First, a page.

In fact, Dr. Finco’s research proved cats on low protein diets developed hypoproteinemia. They had muscle wasting, became catabolic, and lost weight. The more that protein was restricted, the more ill these kitties became.

Dr. Finco discovered it was the level of phosphorus in foods, not necessarily the amount of protein that exacerbated kidney disease. Since that research was published, veterinary recommendations have changed.

These days, what we recommend for animals struggling with under-functioning kidneys and livers is a diet containing excellent quality protein that is highly digestible and assimilable. We also recommend restricting phosphorus in the diet, but not necessarily protein.

If your cat is in the later stages of kidney failure, as defined by the International Renal Interest Society (IRIS), a reduced amount of excellent quality protein is suggested, but should still be offered in a kidney-friendly fresh food format.

We know that cats, as carnivores, require lots of high quality protein not only to maintain good organ and immune function, but also to maintain healthy muscle mass as they go through life and the aging process.

Protein Quality is Crucial to the Health of Your Cat

The quality of the protein you feed your senior cat is of paramount importance. The more digestible and assimilable the protein, and the higher the moisture content of the food, the easier it is for aging organs to process.

Protein quality is extremely variable. There are highly assimilable and digestible proteins (proteins your pet’s body can easily absorb and make use of), and there are proteins that are wholly indigestible. For example beaks, feet, hides, tails and snouts are 100 percent protein, but all 100 percent is indigestible.

All protein has a biologic value, which is its usable amino acid content. Eggs have the highest biologic value at 100 percent. Fish is a close second at 92 percent. Feathers, as you might guess, have zero biologic value. They are all protein, but they are neither digestible nor assimilable.

There are also foods that are high in protein but biologically inappropriate for dogs and cats. Soy is a good example, with a biologic value of 67 percent. Many popular pet foods contain soy as a protein source, as well as corn.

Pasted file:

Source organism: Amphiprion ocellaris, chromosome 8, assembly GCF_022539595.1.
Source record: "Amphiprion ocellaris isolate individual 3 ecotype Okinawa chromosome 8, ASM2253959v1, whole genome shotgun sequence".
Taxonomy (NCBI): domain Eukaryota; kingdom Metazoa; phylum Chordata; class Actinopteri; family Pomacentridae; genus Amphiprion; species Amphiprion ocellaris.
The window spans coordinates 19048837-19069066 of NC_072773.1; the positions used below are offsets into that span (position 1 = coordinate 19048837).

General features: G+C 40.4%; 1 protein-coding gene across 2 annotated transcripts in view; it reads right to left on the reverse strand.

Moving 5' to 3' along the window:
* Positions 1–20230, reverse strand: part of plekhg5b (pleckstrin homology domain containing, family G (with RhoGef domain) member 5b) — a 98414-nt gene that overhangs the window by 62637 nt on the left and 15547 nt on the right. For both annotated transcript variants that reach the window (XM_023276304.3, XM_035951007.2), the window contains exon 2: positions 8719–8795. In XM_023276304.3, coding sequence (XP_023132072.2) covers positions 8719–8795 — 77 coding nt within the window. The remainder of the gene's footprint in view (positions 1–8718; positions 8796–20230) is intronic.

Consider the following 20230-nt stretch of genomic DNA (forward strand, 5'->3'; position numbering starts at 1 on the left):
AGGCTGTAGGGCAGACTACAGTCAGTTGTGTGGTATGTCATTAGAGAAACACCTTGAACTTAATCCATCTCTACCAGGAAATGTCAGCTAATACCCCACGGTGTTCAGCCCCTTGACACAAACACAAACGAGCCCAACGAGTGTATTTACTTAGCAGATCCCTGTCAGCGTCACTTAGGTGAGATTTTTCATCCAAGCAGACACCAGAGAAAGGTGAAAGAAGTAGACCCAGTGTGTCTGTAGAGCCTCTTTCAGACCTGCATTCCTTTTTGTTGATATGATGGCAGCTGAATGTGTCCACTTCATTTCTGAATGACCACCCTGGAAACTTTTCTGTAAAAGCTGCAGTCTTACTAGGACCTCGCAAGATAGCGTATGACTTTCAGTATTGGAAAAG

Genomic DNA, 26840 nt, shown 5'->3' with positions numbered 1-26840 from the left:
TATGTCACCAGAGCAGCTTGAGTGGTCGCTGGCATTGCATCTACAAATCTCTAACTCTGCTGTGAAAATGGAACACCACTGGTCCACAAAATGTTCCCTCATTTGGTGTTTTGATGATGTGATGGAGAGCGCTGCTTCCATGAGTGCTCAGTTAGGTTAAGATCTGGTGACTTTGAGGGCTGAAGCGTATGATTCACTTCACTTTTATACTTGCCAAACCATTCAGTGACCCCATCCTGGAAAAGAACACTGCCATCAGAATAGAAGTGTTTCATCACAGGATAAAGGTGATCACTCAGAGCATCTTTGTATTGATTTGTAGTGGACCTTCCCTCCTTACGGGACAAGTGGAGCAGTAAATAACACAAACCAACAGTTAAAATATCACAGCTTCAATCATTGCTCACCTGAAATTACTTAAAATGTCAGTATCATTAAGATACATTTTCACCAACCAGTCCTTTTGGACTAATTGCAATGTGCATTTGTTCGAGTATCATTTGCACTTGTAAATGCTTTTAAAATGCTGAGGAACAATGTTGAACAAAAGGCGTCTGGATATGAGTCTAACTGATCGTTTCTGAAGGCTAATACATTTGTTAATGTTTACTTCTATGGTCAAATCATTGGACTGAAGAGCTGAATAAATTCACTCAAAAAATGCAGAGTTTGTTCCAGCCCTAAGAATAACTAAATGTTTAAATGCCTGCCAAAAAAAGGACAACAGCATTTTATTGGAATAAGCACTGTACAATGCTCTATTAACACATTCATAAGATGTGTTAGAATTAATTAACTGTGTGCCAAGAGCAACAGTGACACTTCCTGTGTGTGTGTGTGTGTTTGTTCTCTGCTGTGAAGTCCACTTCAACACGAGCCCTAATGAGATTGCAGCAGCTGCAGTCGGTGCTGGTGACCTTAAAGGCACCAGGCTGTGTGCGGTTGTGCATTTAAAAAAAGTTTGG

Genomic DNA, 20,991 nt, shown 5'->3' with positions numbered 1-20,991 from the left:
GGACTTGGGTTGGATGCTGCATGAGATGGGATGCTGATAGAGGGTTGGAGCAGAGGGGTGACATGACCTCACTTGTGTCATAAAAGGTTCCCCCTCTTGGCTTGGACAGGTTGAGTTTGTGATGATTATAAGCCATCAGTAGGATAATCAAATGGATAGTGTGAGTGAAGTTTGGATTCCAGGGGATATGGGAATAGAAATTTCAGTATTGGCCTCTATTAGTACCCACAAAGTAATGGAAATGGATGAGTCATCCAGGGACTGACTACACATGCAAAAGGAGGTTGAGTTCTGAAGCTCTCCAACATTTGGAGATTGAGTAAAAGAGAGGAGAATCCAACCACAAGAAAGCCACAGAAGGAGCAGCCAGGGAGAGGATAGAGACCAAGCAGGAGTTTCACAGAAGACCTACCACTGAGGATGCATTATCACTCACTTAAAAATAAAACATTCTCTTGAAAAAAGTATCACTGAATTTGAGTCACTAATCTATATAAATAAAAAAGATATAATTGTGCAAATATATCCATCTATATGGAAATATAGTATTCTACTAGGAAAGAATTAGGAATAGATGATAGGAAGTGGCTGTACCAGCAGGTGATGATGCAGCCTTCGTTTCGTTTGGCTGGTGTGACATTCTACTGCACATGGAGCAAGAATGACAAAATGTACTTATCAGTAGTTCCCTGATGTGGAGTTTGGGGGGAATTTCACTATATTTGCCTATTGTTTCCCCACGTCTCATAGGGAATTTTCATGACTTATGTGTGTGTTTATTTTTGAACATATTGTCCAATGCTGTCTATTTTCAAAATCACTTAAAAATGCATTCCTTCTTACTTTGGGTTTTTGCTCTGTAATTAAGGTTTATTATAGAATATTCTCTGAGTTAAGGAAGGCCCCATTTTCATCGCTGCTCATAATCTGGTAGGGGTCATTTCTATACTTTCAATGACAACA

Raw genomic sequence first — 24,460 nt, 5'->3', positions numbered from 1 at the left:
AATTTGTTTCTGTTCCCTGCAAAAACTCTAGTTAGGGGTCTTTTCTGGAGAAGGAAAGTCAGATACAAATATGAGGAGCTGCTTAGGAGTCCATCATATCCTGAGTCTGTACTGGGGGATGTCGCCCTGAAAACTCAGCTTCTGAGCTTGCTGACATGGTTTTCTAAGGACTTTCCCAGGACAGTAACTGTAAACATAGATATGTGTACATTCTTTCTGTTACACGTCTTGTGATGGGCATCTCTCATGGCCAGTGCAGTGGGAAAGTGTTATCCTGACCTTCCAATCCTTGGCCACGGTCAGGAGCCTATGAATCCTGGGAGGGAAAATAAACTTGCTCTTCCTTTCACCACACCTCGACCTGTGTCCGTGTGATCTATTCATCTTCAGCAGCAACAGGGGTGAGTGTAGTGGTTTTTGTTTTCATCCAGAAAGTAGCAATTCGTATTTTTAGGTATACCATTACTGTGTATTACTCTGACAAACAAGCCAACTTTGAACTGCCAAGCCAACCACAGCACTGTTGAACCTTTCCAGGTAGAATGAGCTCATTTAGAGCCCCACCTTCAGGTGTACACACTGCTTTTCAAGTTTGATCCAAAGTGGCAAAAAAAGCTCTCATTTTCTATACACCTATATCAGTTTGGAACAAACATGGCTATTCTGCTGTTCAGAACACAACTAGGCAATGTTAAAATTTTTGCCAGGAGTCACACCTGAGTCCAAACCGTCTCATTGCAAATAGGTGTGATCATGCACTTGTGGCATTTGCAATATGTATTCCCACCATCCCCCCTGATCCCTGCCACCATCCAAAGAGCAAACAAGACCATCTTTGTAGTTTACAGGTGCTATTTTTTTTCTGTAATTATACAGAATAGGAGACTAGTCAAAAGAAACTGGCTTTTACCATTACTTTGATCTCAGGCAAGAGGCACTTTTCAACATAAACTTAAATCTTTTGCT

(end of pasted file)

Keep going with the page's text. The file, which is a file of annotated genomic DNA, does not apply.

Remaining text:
This is an inexpensive way for pet food manufacturers to increase protein content on the guaranteed analysis printed on the label. But because soy and corn are not species-appropriate, they don’t belong in your cat’s diet.

Unfortunately, digestion and assimilation are not measured for pet foods, so manufacturers are not penalized for adding other types of protein that have no biologic value for the species of animal eating it.

In addition to corn and soy (as well as other grains) being inflammatory and incomplete proteins for carnivores, there’s a myriad of other reasons not to feed a high amount of carbs to cats. Mycotoxins, sugar load (which leads to lifestyle induced diabetes), as well as obesity and arthritis are all solid reasons to avoid offsetting high quality protein with cheap fillers.

The Diet I Recommend for Older Cats

Some foods are metabolically stressful, while others create low metabolic stress on your cat’s body. The nutrition that generates the least amount of metabolic stress for most cats, regardless of age, is whole, raw, unprocessed, organic, non-GMO, and in its natural form.

This of course includes animal meat, which should be the foundation of your kitty’s diet throughout her life.